Can anyone disrupt the dominance of the ‘Big Three’ index providers?

High prices and lack of innovation leave them ripe for disruption

Theo Andrew


The dominance of Europe’s largest index providers is keeping costs higher for ETF issuers while the lack of focus on product innovation is leaving them ripe for disruption.

Last month, Amundi threw down the gauntlet to its rivals with the launch of Europe's cheapestemerging market ETF, the Amundi Prime Emerging Markets UCITS ETF (PRAM), with a total expense ratio of 0.10%, beating its competitors by two basis points.

Fees are an area of constant attention for investors as the cheapest ETF available in a particular category can be a strategic way to lure in investors. However, there is increasing concern market dominance of the largest index providers is stifling innovation and keeping fees from declining.

The three largest index providers in Europe – MSCI, FTSE Russell and S&P Dow Jones Indices –account for more than 80% of passive equity fund assets, according to data from Morningstar. While MSCI alone has a 47% share across the continent.

Tobias Sproehnle, CEO of the indexing specialist Moorgate Benchmarks, said too much of the focus from the leading index providers is placed on refining their business model as opposed to product innovation in a bid to lower the cost for the end investor.

“A lot of the index providers focus their creativity and funding on refining the business model. There is a not to be named European index provider which now has 13 different commercial models,” he said.

“We had a look at what ETF issuers charge their customers, and compared it to what index providers charge ETF issuers and there was a clear trend. The fees for ETFs have gone down and the fees index providers are charging stayed relatively stable.”

Ripe for disruption

Highlighting how much room there is for price disruption, MSCI’s adjusted operating margin for its index business stood at 75.8% in the six months to the end of June 2021, raking in $453m. 

The average ongoing charges for equity ETFs in Europe fell from 0.39% in 2013 to 0.25% in 2020, according to research by JP Morgan, but have so far this year experienced a slight uptick to 0.26%.

Timo Pfeiffer chief markets officer at Solactive – the firm that helped Amundi bring its ETF to the market – argued cost pressure is currently not an issue for the small island of index providers but it will eventually bite.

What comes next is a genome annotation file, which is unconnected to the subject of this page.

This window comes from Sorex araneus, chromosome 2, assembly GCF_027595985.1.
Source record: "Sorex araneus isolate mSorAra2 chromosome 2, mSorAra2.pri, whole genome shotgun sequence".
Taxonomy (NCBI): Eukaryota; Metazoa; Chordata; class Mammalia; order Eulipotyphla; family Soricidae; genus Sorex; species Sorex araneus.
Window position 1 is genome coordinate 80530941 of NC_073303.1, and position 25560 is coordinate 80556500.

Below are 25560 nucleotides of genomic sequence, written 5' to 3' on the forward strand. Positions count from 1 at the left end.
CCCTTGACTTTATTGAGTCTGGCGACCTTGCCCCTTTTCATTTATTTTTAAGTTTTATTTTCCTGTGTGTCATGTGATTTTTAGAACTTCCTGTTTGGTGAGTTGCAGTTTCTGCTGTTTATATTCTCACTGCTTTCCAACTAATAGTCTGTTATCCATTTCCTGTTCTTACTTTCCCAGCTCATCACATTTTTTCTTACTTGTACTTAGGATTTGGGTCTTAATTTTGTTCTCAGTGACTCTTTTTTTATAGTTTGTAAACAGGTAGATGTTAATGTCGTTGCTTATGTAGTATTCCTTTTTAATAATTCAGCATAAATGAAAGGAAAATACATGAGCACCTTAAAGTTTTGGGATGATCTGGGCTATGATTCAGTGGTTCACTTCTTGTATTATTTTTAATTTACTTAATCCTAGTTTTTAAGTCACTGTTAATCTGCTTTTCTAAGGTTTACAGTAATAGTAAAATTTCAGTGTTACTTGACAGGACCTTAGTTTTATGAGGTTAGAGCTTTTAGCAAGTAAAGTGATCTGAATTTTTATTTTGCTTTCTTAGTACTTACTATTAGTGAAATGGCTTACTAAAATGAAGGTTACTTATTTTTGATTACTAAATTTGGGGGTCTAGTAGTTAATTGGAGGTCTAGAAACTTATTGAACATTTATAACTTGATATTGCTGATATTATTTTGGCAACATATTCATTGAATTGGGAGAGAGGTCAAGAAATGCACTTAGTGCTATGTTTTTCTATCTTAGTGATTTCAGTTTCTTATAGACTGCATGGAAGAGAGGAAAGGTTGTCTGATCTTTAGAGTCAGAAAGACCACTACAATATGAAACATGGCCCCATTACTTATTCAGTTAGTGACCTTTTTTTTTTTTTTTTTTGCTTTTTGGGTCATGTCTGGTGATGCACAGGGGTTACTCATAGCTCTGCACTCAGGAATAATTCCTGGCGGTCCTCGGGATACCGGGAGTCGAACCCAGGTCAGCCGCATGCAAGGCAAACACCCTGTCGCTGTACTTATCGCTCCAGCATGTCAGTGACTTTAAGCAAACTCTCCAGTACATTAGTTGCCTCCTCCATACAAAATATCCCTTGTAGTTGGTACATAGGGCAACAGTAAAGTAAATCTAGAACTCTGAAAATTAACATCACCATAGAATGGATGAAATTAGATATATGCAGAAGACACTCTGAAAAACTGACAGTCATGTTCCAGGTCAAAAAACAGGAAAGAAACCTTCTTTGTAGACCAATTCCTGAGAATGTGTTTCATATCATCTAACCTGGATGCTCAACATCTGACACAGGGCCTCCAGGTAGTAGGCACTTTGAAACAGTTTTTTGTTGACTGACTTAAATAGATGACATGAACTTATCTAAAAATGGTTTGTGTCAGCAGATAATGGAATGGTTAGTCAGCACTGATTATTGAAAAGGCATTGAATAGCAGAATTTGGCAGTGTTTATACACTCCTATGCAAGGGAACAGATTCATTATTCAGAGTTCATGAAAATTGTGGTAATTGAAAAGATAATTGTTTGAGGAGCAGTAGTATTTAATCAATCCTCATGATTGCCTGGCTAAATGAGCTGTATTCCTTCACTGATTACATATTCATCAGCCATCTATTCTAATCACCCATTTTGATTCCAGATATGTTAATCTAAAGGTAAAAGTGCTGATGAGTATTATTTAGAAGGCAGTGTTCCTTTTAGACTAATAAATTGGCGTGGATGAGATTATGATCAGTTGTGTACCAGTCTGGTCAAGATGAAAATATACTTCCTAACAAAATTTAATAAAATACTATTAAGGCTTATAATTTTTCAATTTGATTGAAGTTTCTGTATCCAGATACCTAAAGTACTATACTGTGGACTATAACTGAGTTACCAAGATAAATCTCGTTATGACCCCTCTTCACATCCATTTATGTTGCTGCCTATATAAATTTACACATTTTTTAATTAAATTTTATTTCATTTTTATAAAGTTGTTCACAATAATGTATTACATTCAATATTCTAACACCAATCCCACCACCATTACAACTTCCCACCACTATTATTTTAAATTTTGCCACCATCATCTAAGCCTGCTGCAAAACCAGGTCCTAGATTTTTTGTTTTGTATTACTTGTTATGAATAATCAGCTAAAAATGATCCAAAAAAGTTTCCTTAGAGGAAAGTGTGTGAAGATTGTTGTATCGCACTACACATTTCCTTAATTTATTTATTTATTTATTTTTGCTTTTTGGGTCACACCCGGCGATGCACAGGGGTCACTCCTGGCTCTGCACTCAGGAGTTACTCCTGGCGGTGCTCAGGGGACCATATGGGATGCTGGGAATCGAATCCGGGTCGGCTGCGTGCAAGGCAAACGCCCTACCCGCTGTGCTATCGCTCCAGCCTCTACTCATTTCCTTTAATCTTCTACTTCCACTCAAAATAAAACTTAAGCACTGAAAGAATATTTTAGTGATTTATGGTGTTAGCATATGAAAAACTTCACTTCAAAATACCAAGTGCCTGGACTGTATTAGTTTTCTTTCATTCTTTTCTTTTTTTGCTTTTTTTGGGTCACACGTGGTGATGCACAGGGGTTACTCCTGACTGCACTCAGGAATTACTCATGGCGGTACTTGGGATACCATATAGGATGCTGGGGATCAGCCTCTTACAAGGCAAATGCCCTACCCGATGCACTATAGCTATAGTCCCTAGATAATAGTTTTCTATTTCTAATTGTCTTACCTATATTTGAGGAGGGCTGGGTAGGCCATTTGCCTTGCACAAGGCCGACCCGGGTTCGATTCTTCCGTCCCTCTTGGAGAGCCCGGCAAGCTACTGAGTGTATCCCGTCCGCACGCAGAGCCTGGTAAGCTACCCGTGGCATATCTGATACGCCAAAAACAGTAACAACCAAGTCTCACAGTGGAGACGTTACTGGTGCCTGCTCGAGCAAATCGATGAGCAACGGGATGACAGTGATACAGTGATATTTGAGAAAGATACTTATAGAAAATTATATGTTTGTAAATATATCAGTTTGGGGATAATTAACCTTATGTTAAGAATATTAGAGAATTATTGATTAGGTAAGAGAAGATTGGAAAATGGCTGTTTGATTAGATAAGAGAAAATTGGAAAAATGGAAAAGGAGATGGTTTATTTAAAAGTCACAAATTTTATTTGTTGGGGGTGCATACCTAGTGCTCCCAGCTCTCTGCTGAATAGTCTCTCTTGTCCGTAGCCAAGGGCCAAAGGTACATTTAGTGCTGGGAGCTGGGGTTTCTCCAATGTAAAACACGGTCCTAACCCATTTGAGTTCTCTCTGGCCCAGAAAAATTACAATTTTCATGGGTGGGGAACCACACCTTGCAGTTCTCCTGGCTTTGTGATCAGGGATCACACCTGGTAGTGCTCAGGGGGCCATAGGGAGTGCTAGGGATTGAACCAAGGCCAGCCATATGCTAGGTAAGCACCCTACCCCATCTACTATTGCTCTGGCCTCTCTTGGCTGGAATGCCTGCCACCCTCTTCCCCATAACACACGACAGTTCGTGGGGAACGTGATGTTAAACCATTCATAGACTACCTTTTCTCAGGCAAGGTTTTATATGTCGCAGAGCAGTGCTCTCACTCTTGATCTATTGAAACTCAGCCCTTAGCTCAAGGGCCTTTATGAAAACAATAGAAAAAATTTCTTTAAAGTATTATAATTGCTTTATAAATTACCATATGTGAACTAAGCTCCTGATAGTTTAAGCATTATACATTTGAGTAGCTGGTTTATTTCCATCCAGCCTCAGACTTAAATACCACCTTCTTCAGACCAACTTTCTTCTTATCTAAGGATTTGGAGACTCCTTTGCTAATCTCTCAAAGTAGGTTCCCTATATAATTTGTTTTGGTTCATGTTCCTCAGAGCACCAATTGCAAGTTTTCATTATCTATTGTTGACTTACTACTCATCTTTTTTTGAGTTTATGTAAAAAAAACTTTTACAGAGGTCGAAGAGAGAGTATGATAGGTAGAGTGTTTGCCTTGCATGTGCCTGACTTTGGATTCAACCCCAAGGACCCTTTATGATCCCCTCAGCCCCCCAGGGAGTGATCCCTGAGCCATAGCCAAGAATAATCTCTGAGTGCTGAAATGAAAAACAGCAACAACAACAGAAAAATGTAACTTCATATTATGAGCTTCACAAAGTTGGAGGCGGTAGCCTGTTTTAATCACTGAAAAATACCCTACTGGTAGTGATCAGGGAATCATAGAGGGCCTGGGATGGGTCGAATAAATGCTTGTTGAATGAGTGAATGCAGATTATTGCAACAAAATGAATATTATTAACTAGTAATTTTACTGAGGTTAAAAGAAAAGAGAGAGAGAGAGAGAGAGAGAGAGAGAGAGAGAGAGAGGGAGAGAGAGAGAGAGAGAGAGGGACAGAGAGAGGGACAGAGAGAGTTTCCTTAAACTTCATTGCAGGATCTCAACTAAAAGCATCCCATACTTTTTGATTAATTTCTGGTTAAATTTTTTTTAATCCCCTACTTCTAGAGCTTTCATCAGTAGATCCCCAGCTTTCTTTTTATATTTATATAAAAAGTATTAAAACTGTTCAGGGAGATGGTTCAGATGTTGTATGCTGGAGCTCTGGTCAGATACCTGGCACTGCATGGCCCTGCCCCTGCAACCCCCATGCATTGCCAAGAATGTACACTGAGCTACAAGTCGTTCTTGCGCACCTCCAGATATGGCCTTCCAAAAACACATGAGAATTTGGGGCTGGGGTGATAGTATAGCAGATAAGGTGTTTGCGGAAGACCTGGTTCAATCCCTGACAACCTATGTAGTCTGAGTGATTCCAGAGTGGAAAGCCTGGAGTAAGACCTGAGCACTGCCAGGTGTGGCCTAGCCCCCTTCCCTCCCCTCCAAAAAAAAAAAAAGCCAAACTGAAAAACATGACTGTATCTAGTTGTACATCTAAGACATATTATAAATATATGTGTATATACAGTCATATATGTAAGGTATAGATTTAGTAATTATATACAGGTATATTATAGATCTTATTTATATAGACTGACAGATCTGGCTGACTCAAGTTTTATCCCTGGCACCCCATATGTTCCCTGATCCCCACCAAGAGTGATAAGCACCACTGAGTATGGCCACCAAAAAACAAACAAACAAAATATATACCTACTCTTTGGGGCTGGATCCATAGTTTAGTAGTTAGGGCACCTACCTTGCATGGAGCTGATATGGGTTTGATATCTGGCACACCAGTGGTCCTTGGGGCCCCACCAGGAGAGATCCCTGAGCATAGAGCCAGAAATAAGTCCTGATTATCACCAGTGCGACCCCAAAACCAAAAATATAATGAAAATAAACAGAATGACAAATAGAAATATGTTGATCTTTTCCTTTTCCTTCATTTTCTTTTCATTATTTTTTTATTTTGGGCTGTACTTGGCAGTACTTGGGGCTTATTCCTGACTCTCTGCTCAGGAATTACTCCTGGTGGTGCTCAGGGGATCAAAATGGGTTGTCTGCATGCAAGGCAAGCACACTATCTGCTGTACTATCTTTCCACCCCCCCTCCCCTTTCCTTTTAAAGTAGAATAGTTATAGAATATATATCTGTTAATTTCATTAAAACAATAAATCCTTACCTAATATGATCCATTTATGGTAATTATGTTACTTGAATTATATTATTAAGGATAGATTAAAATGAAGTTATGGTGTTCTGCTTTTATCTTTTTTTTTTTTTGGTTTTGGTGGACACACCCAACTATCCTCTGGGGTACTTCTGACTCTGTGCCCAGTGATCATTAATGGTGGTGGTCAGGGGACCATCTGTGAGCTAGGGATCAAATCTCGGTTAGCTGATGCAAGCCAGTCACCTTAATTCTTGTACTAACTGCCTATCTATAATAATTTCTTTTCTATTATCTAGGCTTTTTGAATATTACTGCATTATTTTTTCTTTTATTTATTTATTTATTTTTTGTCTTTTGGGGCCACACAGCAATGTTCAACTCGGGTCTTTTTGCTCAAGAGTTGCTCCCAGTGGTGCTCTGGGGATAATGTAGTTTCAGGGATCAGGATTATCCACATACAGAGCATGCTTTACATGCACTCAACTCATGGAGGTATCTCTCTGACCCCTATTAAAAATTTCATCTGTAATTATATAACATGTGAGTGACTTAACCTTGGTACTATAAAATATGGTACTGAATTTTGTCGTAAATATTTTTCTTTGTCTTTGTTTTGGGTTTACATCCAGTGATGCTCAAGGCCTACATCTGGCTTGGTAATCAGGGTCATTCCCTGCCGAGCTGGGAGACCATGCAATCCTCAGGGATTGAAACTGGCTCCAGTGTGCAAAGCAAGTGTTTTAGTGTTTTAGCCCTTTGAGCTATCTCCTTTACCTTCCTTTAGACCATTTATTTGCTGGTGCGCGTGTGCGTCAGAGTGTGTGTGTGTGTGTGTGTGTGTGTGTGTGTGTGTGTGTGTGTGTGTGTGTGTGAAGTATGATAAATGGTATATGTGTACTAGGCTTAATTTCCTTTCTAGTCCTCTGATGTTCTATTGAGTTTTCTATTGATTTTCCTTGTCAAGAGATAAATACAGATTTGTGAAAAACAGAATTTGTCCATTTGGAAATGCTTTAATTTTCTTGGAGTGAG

“Those three businesses do not just enjoy a combined 80% market share. They are also run at highly profitable operating margins so if we think about where we can disrupt it has to be price,” he said. 

Pfeiffer added the firm’s ability to offer a flat fee model was one such way to disrupt the market and anticipated such disruption would bring the market share of the largest index providers down from 80% to 50% over the next three to five years.

Sproehnle is also adamant disruption will come over the next “two to three years” as disrupters continue to develop more flexible product offerings.

Technology will play a major role in this as younger generations will not be looking for an off-the-shelf investment product and will instead want mass customisation when selecting their investments.

“If I look at my 10-year-old son, in the future he would like to swipe left or right to get exposure to North American equity for example,” he said. “We have worked for and worked with all of these big providers but none of them have the technology to address that.”

Are fees really reversing?

Average fees may have ticked higher over 2021 but Pfeiffer said it is not a historical reverse to the trend and, despite the dominance of the Big Three, ETFs fees will continue on a downward trajectory as the smaller players continue to disrupt the market. 

While this is evident in the core equity market, it can also be seen in the ESG space, which he said has contributed most to the average increases in fees this year.

This trend could already be underway. Last week, DWS added an ESG filter to six of its ETFs and cut fees on a further five – some by as much as half – as it continued to green up its range.

As part of the change, DWS switched index provider from FTSE Russell to MSCI for one of its ETFs – the Xtrackers Russell Midcap UCITS ETF (XRSM) changed to the Xtrackers MSCI USA ESG Screened UCITS ETF – slashing the TER from 0.35% to 0.07% in the process. 

Lyxor also cut feesto single basis points when it switched the £600m Lyxor MSCI USA UCITS ETF (USAL) to the Lyxor MSCI USA ESG UCITS ETF from 0.25% to 0.09%.

In addition, MSCI noted in its H1 2021 earnings that the growth in its asset-based fees was “partially offset by a decline in average basis point fees on those assets under management”.

Pfeiffer added: “This is not at all a reversal of the trend because for core ETFs there is only one way to go for fees and that is further down.”

FTSE Russell, MSCI and SPDJI declined to comment.

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